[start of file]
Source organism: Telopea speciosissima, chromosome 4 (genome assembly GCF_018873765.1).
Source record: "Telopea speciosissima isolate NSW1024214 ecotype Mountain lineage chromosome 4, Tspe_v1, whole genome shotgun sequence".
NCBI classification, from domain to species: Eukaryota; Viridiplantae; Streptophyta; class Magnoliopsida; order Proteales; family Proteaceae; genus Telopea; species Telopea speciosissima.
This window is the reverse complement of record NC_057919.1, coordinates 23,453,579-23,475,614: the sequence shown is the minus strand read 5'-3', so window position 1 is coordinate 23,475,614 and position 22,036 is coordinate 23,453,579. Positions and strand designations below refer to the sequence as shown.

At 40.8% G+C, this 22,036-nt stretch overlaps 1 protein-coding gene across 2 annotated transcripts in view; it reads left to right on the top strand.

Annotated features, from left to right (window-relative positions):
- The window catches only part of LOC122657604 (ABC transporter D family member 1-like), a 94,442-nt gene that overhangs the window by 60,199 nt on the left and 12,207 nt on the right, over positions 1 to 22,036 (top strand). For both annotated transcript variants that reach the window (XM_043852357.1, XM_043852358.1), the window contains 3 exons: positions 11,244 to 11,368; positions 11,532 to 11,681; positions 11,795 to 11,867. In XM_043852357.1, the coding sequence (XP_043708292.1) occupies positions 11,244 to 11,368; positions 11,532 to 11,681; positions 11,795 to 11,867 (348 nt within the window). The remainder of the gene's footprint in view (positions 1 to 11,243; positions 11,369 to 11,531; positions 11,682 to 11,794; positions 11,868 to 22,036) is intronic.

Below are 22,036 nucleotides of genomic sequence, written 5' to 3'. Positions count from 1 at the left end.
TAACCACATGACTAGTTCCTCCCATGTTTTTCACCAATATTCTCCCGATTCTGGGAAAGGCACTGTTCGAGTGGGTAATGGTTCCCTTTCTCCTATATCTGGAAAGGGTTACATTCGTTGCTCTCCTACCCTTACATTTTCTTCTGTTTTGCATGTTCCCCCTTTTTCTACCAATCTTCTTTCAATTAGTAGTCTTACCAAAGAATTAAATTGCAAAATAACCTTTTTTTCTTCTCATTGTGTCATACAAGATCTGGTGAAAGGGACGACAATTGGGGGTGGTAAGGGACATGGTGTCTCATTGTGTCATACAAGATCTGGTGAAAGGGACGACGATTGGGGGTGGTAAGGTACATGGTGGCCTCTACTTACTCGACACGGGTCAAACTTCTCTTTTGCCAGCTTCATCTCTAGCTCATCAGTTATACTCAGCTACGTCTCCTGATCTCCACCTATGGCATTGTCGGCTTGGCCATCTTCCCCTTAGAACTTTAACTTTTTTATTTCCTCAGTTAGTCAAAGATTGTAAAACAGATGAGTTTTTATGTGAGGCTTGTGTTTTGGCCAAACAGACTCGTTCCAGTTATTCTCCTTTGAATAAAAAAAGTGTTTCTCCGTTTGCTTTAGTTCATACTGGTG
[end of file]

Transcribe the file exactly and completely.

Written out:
Source organism: Telopea speciosissima, chromosome 4 (genome assembly GCF_018873765.1).
Source record: "Telopea speciosissima isolate NSW1024214 ecotype Mountain lineage chromosome 4, Tspe_v1, whole genome shotgun sequence".
NCBI classification, from domain to species: Eukaryota; Viridiplantae; Streptophyta; class Magnoliopsida; order Proteales; family Proteaceae; genus Telopea; species Telopea speciosissima.
This window is the reverse complement of record NC_057919.1, coordinates 23,453,579-23,475,614: the sequence shown is the minus strand read 5'-3', so window position 1 is coordinate 23,475,614 and position 22,036 is coordinate 23,453,579. Positions and strand designations below refer to the sequence as shown.

At 40.8% G+C, this 22,036-nt stretch overlaps 1 protein-coding gene across 2 annotated transcripts in view; it reads left to right on the top strand.

Annotated features, from left to right (window-relative positions):
- The window catches only part of LOC122657604 (ABC transporter D family member 1-like), a 94,442-nt gene that overhangs the window by 60,199 nt on the left and 12,207 nt on the right, over positions 1 to 22,036 (top strand). For both annotated transcript variants that reach the window (XM_043852357.1, XM_043852358.1), the window contains 3 exons: positions 11,244 to 11,368; positions 11,532 to 11,681; positions 11,795 to 11,867. In XM_043852357.1, the coding sequence (XP_043708292.1) occupies positions 11,244 to 11,368; positions 11,532 to 11,681; positions 11,795 to 11,867 (348 nt within the window). The remainder of the gene's footprint in view (positions 1 to 11,243; positions 11,369 to 11,531; positions 11,682 to 11,794; positions 11,868 to 22,036) is intronic.

Below are 22,036 nucleotides of genomic sequence, written 5' to 3'. Positions count from 1 at the left end.
TAACCACATGACTAGTTCCTCCCATGTTTTTCACCAATATTCTCCCGATTCTGGGAAAGGCACTGTTCGAGTGGGTAATGGTTCCCTTTCTCCTATATCTGGAAAGGGTTACATTCGTTGCTCTCCTACCCTTACATTTTCTTCTGTTTTGCATGTTCCCCCTTTTTCTACCAATCTTCTTTCAATTAGTAGTCTTACCAAAGAATTAAATTGCAAAATAACCTTTTTTTCTTCTCATTGTGTCATACAAGATCTGGTGAAAGGGACGACAATTGGGGGTGGTAAGGGACATGGTGTCTCATTGTGTCATACAAGATCTGGTGAAAGGGACGACGATTGGGGGTGGTAAGGTACATGGTGGCCTCTACTTACTCGACACGGGTCAAACTTCTCTTTTGCCAGCTTCATCTCTAGCTCATCAGTTATACTCAGCTACGTCTCCTGATCTCCACCTATGGCATTGTCGGCTTGGCCATCTTCCCCTTAGAACTTTAACTTTTTTATTTCCTCAGTTAGTCAAAGATTGTAAAACAGATGAGTTTTTATGTGAGGCTTGTGTTTTGGCCAAACAGACTCGTTCCAGTTATTCTCCTTTGAATAAAAAAAGTGTTTCTCCGTTTGCTTTAGTTCATACTGGTG